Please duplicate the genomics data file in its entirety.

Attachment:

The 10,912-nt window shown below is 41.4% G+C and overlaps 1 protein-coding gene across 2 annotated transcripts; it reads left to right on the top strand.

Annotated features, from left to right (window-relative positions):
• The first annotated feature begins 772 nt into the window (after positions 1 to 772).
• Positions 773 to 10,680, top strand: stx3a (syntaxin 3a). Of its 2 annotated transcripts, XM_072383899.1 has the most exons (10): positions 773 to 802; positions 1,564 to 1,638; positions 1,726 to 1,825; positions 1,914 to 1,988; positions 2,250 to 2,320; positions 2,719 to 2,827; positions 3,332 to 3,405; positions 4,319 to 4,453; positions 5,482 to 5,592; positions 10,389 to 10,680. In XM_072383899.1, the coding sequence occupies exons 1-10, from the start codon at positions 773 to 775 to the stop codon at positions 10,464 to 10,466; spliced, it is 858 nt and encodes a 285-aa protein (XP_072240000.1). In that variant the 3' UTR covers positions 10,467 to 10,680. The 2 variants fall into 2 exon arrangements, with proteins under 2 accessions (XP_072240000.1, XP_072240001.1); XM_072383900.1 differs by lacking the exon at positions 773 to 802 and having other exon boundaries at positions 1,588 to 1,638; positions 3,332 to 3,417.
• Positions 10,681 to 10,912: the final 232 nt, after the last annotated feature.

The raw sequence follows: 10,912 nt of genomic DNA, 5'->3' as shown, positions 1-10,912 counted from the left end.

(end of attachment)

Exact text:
The 10,912-nt window shown below is 41.4% G+C and overlaps 1 protein-coding gene across 2 annotated transcripts; it reads left to right on the top strand.

Annotated features, from left to right (window-relative positions):
• The first annotated feature begins 772 nt into the window (after positions 1 to 772).
• Positions 773 to 10,680, top strand: stx3a (syntaxin 3a). Of its 2 annotated transcripts, XM_072383899.1 has the most exons (10): positions 773 to 802; positions 1,564 to 1,638; positions 1,726 to 1,825; positions 1,914 to 1,988; positions 2,250 to 2,320; positions 2,719 to 2,827; positions 3,332 to 3,405; positions 4,319 to 4,453; positions 5,482 to 5,592; positions 10,389 to 10,680. In XM_072383899.1, the coding sequence occupies exons 1-10, from the start codon at positions 773 to 775 to the stop codon at positions 10,464 to 10,466; spliced, it is 858 nt and encodes a 285-aa protein (XP_072240000.1). In that variant the 3' UTR covers positions 10,467 to 10,680. The 2 variants fall into 2 exon arrangements, with proteins under 2 accessions (XP_072240000.1, XP_072240001.1); XM_072383900.1 differs by lacking the exon at positions 773 to 802 and having other exon boundaries at positions 1,588 to 1,638; positions 3,332 to 3,417.
• Positions 10,681 to 10,912: the final 232 nt, after the last annotated feature.

The raw sequence follows: 10,912 nt of genomic DNA, 5'->3' as shown, positions 1-10,912 counted from the left end.